Area Forecast Discussion
National Weather Service Medford OR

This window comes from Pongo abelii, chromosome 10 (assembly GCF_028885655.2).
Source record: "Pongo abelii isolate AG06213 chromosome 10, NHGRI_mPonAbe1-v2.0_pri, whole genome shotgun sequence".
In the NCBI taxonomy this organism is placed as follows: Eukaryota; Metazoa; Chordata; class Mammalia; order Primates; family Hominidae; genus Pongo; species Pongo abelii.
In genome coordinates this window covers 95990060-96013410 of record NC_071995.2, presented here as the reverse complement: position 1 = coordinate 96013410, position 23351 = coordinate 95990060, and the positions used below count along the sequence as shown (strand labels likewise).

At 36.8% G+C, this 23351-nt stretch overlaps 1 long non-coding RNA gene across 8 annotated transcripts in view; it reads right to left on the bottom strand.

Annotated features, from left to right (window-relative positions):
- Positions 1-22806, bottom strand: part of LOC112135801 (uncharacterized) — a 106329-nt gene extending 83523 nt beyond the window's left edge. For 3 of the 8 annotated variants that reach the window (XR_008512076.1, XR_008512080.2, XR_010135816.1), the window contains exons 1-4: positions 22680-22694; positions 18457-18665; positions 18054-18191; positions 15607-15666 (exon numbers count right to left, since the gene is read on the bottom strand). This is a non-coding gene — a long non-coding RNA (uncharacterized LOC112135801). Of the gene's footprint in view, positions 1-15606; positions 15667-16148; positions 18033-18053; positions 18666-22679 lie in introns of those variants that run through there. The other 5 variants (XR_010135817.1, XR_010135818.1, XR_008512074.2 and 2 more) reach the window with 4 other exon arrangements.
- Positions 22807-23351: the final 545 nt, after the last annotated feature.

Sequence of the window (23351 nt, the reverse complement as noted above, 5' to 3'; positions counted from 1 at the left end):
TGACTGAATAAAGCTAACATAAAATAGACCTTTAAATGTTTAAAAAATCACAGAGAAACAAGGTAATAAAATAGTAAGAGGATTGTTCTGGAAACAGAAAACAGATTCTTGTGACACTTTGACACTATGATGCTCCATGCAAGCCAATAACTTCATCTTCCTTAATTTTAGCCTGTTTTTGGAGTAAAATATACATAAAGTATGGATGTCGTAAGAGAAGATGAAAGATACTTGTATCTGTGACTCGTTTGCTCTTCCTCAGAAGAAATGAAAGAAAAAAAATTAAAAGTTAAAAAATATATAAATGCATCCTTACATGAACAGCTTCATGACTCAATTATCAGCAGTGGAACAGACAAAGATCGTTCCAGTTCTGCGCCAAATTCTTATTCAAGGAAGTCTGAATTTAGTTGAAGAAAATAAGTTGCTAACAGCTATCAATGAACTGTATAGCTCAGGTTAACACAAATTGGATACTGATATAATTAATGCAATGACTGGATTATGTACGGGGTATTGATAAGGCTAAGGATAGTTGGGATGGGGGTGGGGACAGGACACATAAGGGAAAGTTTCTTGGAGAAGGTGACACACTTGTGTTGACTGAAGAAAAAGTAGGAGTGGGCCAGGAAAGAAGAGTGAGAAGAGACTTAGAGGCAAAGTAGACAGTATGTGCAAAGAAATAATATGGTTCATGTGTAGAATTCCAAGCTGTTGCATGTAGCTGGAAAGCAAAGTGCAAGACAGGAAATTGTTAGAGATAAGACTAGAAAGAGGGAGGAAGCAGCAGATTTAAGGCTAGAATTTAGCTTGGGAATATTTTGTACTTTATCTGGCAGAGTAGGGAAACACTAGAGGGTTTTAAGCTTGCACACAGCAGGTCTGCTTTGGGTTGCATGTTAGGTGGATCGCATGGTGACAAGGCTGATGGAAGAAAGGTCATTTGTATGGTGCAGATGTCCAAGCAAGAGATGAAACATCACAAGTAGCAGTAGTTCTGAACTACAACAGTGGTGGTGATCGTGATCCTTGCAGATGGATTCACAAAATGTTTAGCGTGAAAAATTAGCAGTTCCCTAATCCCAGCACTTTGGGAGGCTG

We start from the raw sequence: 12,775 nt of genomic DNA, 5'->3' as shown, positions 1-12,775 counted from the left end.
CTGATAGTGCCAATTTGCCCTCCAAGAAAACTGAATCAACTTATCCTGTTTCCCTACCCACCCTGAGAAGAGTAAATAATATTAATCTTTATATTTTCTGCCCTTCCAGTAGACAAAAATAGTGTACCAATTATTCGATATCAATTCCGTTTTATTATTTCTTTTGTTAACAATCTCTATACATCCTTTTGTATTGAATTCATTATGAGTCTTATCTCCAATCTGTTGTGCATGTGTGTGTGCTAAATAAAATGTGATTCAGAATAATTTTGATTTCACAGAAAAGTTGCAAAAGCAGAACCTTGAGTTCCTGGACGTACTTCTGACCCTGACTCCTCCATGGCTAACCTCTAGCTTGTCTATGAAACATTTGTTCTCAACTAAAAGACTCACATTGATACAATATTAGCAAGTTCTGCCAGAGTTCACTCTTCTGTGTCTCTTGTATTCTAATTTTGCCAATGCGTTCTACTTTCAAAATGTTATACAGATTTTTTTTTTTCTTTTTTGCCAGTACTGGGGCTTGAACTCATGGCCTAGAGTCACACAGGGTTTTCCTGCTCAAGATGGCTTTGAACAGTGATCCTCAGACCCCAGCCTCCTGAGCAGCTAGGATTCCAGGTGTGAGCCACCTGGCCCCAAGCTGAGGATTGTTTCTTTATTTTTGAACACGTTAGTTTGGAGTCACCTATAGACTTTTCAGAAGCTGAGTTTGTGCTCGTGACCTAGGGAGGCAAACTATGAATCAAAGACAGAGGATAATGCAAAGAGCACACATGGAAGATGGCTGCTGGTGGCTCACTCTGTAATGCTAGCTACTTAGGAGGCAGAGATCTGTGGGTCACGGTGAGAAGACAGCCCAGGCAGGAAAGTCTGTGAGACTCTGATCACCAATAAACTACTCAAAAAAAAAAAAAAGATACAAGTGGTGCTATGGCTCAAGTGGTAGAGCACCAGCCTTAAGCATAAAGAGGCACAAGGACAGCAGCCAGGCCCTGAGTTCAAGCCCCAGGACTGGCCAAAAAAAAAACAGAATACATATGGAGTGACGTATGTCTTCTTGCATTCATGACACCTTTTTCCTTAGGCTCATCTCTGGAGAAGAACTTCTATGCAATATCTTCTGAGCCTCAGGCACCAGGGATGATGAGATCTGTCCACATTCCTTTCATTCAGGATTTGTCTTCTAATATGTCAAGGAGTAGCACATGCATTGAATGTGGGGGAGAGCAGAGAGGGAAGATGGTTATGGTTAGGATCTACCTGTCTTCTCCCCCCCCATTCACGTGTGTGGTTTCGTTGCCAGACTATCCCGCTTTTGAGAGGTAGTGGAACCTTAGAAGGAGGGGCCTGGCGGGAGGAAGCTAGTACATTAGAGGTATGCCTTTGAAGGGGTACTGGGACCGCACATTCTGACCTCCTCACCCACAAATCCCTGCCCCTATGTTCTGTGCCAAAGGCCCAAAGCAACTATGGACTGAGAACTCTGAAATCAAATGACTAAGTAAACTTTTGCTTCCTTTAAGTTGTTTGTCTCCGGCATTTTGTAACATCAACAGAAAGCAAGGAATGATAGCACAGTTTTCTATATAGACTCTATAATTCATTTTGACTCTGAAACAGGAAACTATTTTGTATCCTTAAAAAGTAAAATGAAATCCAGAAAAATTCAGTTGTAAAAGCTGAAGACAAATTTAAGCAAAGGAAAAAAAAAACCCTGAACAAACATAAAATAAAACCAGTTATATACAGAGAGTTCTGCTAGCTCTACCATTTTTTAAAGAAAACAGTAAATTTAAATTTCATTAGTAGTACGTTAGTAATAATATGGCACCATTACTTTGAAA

737 PM PDT Tue Aug 25 2020 .DISCUSSION...Isolated showers and thunderstorms east of the Cascades earlier this evening are mostly dwindling over the past 30 minutes or so and will probably fizzle around or shortly after 8 pm. The most CG lightning occurred in Modoc County this evening with almost 30 flashes SE of Alturas. That was in addition to the 50 or so flashes that occurred across northern Klamath/Lake Counties earlier in the day. Have adjusted the grids to account for the diminishing trends on satellite/radar. Smoke/haze cover a large area from Siskiyou County northeastward, but conditions have noticeably improved here in the Rogue Valley this evening as north to northwest up-valley breezes helped scour out some of the lower- level smoke. We`ll maintain the haze though as high-level smoke continues to lift northeastward from the fires to the south and southwest. It`s clear along the coast currently, but we expect some stratus/fog to return to those areas overnight into Wednesday morning. Other than that and the isolated showers/storms this evening, tonight should be tranquil. Wednesday will be a repeat of today with isolated storms forming again east of the Cascades in the afternoon. That part of the forecast looks to be in good shape. -Spilde && .AVIATION...For the 26/00 TAFs...Over the coastal waters and along the coast...Areas of IFR cigs/vsbys in low clouds and fog will spread south into the waters around 03Z this evening, then soon after will move onshore into the Coquille Valley. These lower ceilings will dissipate after 16Z Wednesday morning. Inland areas west of the Cascades in Oregon...VFR conditions will prevail into Wednesday afternoon, but there will be areas of smoke and haze. Northern California and east of the Cascades...VFR conditions will prevail into Wednesday afternoon, except for areas of MVFR vsbys in wildfire smoke. There will be isolated thunderstorms this evening and again Wednesday afternoon into the evening. && .MARINE...Updated 730 PM PDT Tuesday 25 August 2020....A thermal trough will persist near the coast through the week. This will bring gusty north winds and steep to very steep seas with the strongest winds and highest seas south of Cape Blanco. Winds and seas will become more hazardous from Wednesday into the weekend with gale force winds likely south of Cape Blanco and strongest south of Ophir. All areas will remain hazardous for small craft through this time. && .PREV DISCUSSION... /Issued 223 PM PDT Tue Aug 25 2020/ DISCUSSION...As of 2 PM, a few showers are making their way northeast over northern Lake County, and a line of thunderstorms has developed over southeastern Modoc County. This activity is likely to continue through the afternoon and into the evening as a weak shortwave passes overhead, with additional convection likely across northern California and the East Side of Southern Oregon. Thunderstorms are expected to be more isolated, but several lightning strikes and light to moderate rainfall is possible should one of these cells move directly overhead. The upper level trough, currently offshore, will make a run through the region tomorrow, passing mostly to the north of us, but it should be enough to touch off additional thunderstorms tomorrow afternoon and evening, in the same general area as today. This will likely be the last significant chance for thunder and/or precipitation until a weak front makes its way into the area this weekend into early next week. The front will most likely pass as a dry one, but some model solutions, mainly the ECMWF, do suggest the possibility of convection. These more amplified solutions are in the minority, and seem more than a bit out of place for this time of year, thus confidence is much too low to include these in the forecast. Otherwise, the weather for our area will be characterized by smoke and warm but not overly hot temperatures. Once the trough exits tomorrow, ridging will slowly begin to build in from the west, and the thermal trough along the coast will strengthen. This will produce a broad offshore flow, drying the region out and potentially setting up the Chetco Effect in the Brookings area, with high temperatures in the 80s possible there through the weekend. The hottest day for the area (excluding the south coast) is likely Friday, with highs reaching about 5 degrees above normal for this time of year, but most days will hover right around seasonal normals. The shift in the pattern will help, but will not completely clear smoke from area skies. The prevailing winds and the day-to-night wind cycle will likely clear smoke from areas west of the Cascades in Oregon, but with fires still burning strong to the south, prevailing winds aloft, and daily mixing to the surface, smoke is expected to continue to impact the bulk of Siskiyou, Modoc, Lake, and Klamath Counties for the foreseeable future. -BPN AVIATION...For the 25/18 TAFs...Over the coastal waters and along the coast...Areas of IFR cigs/vsbys in low clouds and fog will burn back offshore by late morning, then move back onshore this evening. The lower ceilings will persist into Wednesday morning. Inland areas west of the Cascades in Oregon...VFR conditions will prevail into Wednesday morning, but there will be areas of smoke and haze, along with a few showers or thunderstorms Tuesday morning. Northern California and east of the Cascades...VFR conditions will prevail into Wednesday morning, except for areas of MVFR vsbys in wildfire smoke. There will be isolated thunderstorms through Tuesday evening. MARINE...Updated 200 PM PDT Monday 24 August 2020....A thermal trough will persist near the coast through the week. This will bring gusty north winds and steep to very steep seas with the strongest winds and highest seas south of Cape Blanco. Winds and seas will become more hazardous from Wednesday into the weekend with gale force winds likely south of Cape Blanco and strongest south of Ophir. All areas will remain hazardous for small crafts through this time. FIRE WEATHER...Updated 200 PM PDT Tuesday 25 August 2020...The main concern over the next couple of days will be thunderstorms, mainly east of the Cascades and northern California. The one thing that could put a cap on the amount of thunderstorms will be smoke. With that said, recent Geocolor satellite images are showing signs of smoke starting to thin out some in Fire Zone 285 and southeast portions of fire zone 625. At the same time were starting to see cumulus development in these areas. A few storms have developed in southeast fire zone 285 and we`ll continue to keep a close watch on further development as the afternoon progresses. The past several runs of the HRRR (high resolution rapid refresh) model has been rather consistent with where, when, and amount of storm development this afternoon into this evening. It looks like the best chance for isolated thunderstorms are expected to be between 2 and 8 pm pdt, but would not be surprised if they begin to fizzle out an hour earlier (7 pm pdt). At this time, were not expecting anything more then isolated, so we`ll continue to headline in the fire weather forecast. However, if something unforeseen happens, we will update everyone. Any storms will end this evening with dry conditions tonight with mostly moderate overnight recoveries (except for the coast and Fire zones 615 and northwest 616). Wednesday, the upper trough axis remains west of out area which will still put us in a favorable position for isolated thunderstorms from the Siskiyous south and Cascades east Wednesday afternoon and evening. Like today, smoke will be the main wild card and could limit surface heating and thus cap the amount of thunderstorms. After Wednesday, the threat for thunderstorms are almost or at zero through at least next Tuesday. However, our focus will go from thunderstorms to winds and low relative humidity starting as early as Thursday morning. Details follow below. A thermal trough will develop along the coast Thursday and could very well last into the early next week. This will bring gusty winds near and at the ridges in fire zones 618, 619, 620, and 280 with moderate to locally poor overnight recoveries. Meanwhile, an upper trough will slide northeast of our area Sunday and we could see gusty winds and low relative humidity for fire weather zones 624, 625 and 285 Sunday afternoon into Sunday evening as the pressure gradient tightens up. Afternoon temperatures are not expected to vary much from one day to the next through Thursday. They are expected to increase for most inland locations Friday and Saturday, followed by slight cooling Sunday. At the coast, mainly south of Cape Blanco, they are expected to increase (due to increasing offshore flow and Chetco effect) Thursday through the weekend. -Petrucelli && .MFR WATCHES/WARNINGS/ADVISORIES... OR... CA...None. Pacific Coastal Waters...Small Craft Advisory until 11 PM PDT Thursday for PZZ356-370-376. Gale Warning from 11 AM Wednesday to 11 PM PDT Thursday for PZZ356-376. Small Craft Advisory from 11 AM Wednesday to 11 PM PDT Thursday for PZZ350. $$ MAS/DW